Remember that you don’t want to leave it to the last minute as there may be lots of other international students also trying to apply for an account, which can mean very long processing times.
This will depend on the provider you use to set up your blocked account. Some providers require you to visit your local German Embassy to get your documents certified which can take time.
Once you have your documents ready and you’ve submitted your application form to your banking provider, it should take up to a week for the account to be open. However, sometimes there may be delays that make this process longer.
You can transfer funds to your new blocked account in Germany the same way you transfer money to any other bank account. Once you’ve signed up with a banking provider, you’ll receive your IBAN and Bank ID code via email or post which you’ll need to make deposits.
You should transfer the complete sum required into your blocked account in one transfer (unless you have transfer limits in your country).
If you want to make deposits in your home currency, double-check that your banking provider allows this, and be aware of the current exchange rates.
Most of the blocked account providers do not ask you to provide the source of money when transferring your initial deposit.
The only bank that does ask for this information is Deutsche Bank. To prove the source of money with them you just need to send a bank statement that shows your bank deposit history.
Yes, a third party is allowed to send the deposit on your behalf. They’ll just need to prove their identity by providing a valid passport.
Most of the blocked account providers do not let you transfer money out of the account whenever you want, after activating the account when you arrive in Germany you can set up a monthly standing order with your bank to get access to your funds.
If you need more money than the available amount in your blocked account, you’ll need to go to a local immigration office and ask for an account release approval. They’ll give you a document that you can submit to your banking provider to release the extra funds.
Once you arrive in Germany, you can activate your blocked account to set up your monthly payments. The way you do this will vary depending on the banking provider you use.
Here’s how to unblock a blocked account for the most popular providers:
Expatrio - Login to their Expatrio User Portal and follow instructions to activate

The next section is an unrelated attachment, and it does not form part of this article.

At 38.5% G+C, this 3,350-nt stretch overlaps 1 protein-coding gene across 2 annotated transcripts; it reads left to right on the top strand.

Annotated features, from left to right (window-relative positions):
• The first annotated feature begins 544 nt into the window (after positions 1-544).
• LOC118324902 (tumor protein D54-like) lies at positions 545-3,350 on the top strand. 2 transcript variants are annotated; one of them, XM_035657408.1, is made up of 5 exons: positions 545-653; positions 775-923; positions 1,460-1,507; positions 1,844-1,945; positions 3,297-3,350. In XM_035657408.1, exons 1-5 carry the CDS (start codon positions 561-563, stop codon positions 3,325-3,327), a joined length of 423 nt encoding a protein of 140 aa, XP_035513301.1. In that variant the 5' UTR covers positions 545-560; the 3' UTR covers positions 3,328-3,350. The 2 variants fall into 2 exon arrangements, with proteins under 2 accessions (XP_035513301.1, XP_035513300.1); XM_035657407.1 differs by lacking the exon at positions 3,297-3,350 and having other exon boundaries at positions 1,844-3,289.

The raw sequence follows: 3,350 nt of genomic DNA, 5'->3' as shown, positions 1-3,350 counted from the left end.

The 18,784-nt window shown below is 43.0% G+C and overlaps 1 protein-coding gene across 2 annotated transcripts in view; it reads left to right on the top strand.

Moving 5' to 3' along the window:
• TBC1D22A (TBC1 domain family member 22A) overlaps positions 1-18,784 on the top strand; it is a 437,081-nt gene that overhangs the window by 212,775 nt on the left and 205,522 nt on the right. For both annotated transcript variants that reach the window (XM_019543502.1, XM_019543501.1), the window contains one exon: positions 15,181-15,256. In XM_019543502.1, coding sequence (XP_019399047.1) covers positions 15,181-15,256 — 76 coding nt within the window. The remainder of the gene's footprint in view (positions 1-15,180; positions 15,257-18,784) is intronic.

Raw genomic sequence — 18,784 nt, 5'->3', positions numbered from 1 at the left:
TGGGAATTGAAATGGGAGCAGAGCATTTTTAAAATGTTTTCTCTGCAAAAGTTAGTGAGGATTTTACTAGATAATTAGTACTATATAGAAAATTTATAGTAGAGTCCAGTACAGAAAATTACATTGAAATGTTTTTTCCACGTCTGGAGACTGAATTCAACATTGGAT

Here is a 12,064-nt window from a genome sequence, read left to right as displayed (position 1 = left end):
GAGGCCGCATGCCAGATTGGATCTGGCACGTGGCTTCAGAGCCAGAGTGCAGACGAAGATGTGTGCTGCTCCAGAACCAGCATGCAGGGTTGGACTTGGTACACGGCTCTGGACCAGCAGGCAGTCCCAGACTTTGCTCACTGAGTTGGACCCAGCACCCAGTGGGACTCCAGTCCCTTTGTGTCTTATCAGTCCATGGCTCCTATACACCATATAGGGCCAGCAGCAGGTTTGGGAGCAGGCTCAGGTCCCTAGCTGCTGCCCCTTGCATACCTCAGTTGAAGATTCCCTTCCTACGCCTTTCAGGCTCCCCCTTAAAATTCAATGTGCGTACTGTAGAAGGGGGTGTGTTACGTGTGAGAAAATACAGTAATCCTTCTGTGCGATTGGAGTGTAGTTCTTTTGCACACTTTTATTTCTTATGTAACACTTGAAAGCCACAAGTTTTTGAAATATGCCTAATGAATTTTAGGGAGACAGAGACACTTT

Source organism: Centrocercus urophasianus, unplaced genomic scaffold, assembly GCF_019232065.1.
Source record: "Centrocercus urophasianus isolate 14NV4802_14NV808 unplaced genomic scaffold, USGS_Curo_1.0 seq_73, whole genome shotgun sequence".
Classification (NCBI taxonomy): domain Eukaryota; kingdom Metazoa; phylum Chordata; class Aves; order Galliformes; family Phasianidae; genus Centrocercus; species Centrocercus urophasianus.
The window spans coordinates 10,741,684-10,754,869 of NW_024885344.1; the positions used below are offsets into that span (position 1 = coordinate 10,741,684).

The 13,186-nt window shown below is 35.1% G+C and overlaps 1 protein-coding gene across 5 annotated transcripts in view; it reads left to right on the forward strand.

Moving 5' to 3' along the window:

Deutsche Bank - Complete and send off an online activation form
Fintiba - Log into the Fintiba User Portal and follow instructions to activate
Coracle - Login and upload necessary documents to their Coracle User Portal
If your student visa application has been rejected and you no longer need your blocked account, you’ll need to submit a document from the German immigration office containing the original notice of your visa rejection stamped by the German Embassy.
Depending on your blocked account provider, you’ll either have to send these documents by post or by email.
Yes, your money will be safe in your blocked bank account in Germany.
All German banks are part of a Deposit Protection Scheme that will guarantee your deposits up to €100,000.
Yes, you must show 2 years of expenses in a blocked account.
If you are undertaking a study of more than 2 years, but only put the minimum deposit in your blocked account, they may ask you for more money as you haven’t sufficiently shown that you can support yourself financially for the 2 years you’ll be in Germany.
Your blocked account lasts for a year, what happens after that year depends on your banking provider.
Some providers will let you extend your blocked account if you’ve extended your visa. Other accounts will automatically switch to a normal current account.
Remember that if your account does change to a current account, it may not be free to have anymore if you’re no longer a student.
Yes, most of the block account providers will ask that you have a second current account that isn’t blocked where you can transfer your monthly 861 Euros standing order.
Opening up a blocked account in Germany is an essential task that you should think about early on in your Germany student visa application process. Without this account, you won’t be able to submit your visa (unless you have another way of proving your finances).
We hope that this guide was useful and prepared you for everything you need to know about German blocked accounts for international students.
If you do require more help or have more questions about requirements to study in Germany, you can schedule an appointment with one of our student advisors, or get in touch with our international office. We’ll be able to give you more information and help you through the process of making your account application. Alternatively, you can also attend one of our virtual info sessions.